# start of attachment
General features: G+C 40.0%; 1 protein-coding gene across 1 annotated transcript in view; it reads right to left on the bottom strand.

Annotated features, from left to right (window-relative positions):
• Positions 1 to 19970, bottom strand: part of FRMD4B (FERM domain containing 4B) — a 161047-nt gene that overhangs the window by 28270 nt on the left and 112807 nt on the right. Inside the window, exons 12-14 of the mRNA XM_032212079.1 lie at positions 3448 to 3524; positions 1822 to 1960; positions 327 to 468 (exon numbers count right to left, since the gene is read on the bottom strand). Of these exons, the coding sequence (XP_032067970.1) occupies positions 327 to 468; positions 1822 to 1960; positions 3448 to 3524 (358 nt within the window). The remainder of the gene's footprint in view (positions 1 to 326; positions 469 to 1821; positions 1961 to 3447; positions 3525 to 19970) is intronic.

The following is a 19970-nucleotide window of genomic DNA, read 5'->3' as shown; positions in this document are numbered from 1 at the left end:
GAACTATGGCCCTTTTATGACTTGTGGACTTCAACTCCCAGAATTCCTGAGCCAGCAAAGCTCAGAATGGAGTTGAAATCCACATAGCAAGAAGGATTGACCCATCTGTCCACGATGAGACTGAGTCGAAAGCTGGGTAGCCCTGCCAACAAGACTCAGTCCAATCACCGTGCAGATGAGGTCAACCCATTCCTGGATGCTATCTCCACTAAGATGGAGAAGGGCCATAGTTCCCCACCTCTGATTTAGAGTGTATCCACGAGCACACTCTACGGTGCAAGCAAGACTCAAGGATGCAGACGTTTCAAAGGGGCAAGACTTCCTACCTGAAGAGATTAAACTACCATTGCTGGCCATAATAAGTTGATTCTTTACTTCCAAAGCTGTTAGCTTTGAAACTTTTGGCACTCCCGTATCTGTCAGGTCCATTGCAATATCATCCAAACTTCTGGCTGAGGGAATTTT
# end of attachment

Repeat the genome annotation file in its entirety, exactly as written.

General features: G+C 40.0%; 1 protein-coding gene across 1 annotated transcript in view; it reads right to left on the bottom strand.

Annotated features, from left to right (window-relative positions):
• Positions 1 to 19970, bottom strand: part of FRMD4B (FERM domain containing 4B) — a 161047-nt gene that overhangs the window by 28270 nt on the left and 112807 nt on the right. Inside the window, exons 12-14 of the mRNA XM_032212079.1 lie at positions 3448 to 3524; positions 1822 to 1960; positions 327 to 468 (exon numbers count right to left, since the gene is read on the bottom strand). Of these exons, the coding sequence (XP_032067970.1) occupies positions 327 to 468; positions 1822 to 1960; positions 3448 to 3524 (358 nt within the window). The remainder of the gene's footprint in view (positions 1 to 326; positions 469 to 1821; positions 1961 to 3447; positions 3525 to 19970) is intronic.

The following is a 19970-nucleotide window of genomic DNA, read 5'->3' as shown; positions in this document are numbered from 1 at the left end:
GAACTATGGCCCTTTTATGACTTGTGGACTTCAACTCCCAGAATTCCTGAGCCAGCAAAGCTCAGAATGGAGTTGAAATCCACATAGCAAGAAGGATTGACCCATCTGTCCACGATGAGACTGAGTCGAAAGCTGGGTAGCCCTGCCAACAAGACTCAGTCCAATCACCGTGCAGATGAGGTCAACCCATTCCTGGATGCTATCTCCACTAAGATGGAGAAGGGCCATAGTTCCCCACCTCTGATTTAGAGTGTATCCACGAGCACACTCTACGGTGCAAGCAAGACTCAAGGATGCAGACGTTTCAAAGGGGCAAGACTTCCTACCTGAAGAGATTAAACTACCATTGCTGGCCATAATAAGTTGATTCTTTACTTCCAAAGCTGTTAGCTTTGAAACTTTTGGCACTCCCGTATCTGTCAGGTCCATTGCAATATCATCCAAACTTCTGGCTGAGGGAATTTT